That is hogwash. If the Bible was meant to be metaphorical and not literal, why did nearly two millennia of religionists, including church fathers like Aquinas and Augustine, not to mention Pope Paul V and the Inquisition, take the Bible so literally that punishment was ordained for those who contradicted the literalism? Believers claiming that it’s clear that the Bible was intended to be taken as metaphor, not truth, are undercutting thousands of years of theology, all so they can maintain the fiction of metphor. Where in the Bible does it say that “Warning: the stories in this book are not to be taken literally”? Yes, Aquinas and Augustine thought that Bible stories could be read as metaphorical, but only on top of their literalism, which was taken as truth. Read Faith Versus Fact if you want further evidence.

Oh, and don’t forget that a full 40% of Americans are young-Earth creationists, believing that God created humans in our present form within the last 10,000 years. Doesn’t that show an incompatibility between science and religion. (Another 33% think that God guided evolution, so that nearly 3/4 of Americans think that the presence of life on earth required supernatural help.)

Clearly, Reverend Edwards is deceiving herself so she can maintain the fiction that the Bible works “beautifully” with science. But starting with Genesis, it doesn’t.

But wait! There’s more:

Reverend Edwards finds affirmation of her faith in the natural world. Observing a “tawny frogmouth standing so still that you couldn’t even see it in the tree – that was a thing of awe and wonder for me,” she says.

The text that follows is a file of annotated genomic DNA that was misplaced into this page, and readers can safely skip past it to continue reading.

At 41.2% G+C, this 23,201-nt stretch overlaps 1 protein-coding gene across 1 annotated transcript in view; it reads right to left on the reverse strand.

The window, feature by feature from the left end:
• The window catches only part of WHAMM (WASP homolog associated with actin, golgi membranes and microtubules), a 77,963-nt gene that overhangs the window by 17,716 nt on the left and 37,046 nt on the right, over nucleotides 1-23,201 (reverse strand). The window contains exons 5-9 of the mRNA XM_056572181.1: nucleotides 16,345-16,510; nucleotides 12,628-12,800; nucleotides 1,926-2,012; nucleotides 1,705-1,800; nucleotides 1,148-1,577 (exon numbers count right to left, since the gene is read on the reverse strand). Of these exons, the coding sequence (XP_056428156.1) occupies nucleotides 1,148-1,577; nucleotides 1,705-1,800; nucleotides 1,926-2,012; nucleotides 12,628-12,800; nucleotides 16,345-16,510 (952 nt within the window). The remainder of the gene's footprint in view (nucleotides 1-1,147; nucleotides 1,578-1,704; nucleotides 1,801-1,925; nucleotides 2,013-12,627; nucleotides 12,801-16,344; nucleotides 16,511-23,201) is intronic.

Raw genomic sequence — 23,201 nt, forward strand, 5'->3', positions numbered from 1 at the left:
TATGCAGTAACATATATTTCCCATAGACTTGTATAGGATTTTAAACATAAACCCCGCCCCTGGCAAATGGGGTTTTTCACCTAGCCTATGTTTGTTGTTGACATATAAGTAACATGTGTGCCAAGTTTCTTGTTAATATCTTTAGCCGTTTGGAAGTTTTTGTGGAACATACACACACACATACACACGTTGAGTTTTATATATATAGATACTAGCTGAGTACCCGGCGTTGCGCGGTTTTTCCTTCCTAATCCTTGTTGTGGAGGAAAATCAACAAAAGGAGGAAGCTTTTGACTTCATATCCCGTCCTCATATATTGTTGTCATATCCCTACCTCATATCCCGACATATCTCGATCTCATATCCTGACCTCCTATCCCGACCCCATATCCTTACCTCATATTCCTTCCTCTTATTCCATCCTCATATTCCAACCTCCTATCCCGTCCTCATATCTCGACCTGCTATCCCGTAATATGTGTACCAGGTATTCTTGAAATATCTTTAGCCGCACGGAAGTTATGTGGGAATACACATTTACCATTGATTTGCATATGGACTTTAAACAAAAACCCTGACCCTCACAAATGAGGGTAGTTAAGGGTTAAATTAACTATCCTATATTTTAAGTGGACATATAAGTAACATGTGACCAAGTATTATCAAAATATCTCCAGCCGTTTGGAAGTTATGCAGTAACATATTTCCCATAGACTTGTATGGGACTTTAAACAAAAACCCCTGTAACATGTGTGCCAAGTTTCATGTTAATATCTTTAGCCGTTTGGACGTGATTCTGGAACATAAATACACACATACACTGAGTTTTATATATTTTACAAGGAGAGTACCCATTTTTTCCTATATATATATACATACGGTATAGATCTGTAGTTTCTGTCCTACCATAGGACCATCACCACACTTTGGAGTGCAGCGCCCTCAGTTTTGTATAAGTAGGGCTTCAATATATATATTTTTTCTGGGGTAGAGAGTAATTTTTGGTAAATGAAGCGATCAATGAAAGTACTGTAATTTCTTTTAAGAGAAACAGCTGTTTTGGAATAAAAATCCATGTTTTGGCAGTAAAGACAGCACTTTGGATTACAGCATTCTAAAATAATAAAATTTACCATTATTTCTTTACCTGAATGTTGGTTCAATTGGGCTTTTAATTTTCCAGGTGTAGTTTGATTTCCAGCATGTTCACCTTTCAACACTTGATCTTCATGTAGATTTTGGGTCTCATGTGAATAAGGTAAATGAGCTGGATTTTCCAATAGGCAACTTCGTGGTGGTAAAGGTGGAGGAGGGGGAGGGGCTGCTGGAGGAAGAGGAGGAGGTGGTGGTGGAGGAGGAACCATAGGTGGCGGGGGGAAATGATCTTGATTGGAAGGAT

Reverend Callen says, “To be a good scientist, you need to have a sense of awe and wonder and curiosity about the universe.”

He believes worship requires the same qualities. “For me, going into the lab and discovering something new about the universe was my meditation and prayer. It was my awe and wonder.”

I’m not sure that to be a good scientist you have to have those “spiritual qualities”—I’ve known many who are basically grinds, obsessively focused on their research. I’m not speaking against that, and you could always argue that “well, they have a sense of wonder about [Organism X].” But to say that having a sense of wonder makes religion compatible with science is bogus. The scientist’s sense of wonder, more often than not, is about how amazing the universe is and how it’s all the product of physical law.  As Darwin, who did have a sense of awe, expressed it at the end of On the Origin of Species, comparing the “laws” of biological evolution (most likely adaptation via natural selection) with the laws of physics:

Thus, from the war of nature, from famine and death, the most exalted object which we are capable of conceiving, namely, the production of the higher animals, directly follows. There is grandeur in this view of life, with its several powers, having been originally breathed into a few forms or into one; and that, whilst this planet has gone cycling on according to the fixed law of gravity, from so simple a beginning endless forms most beautiful and most wonderful have been, and are being, evolved.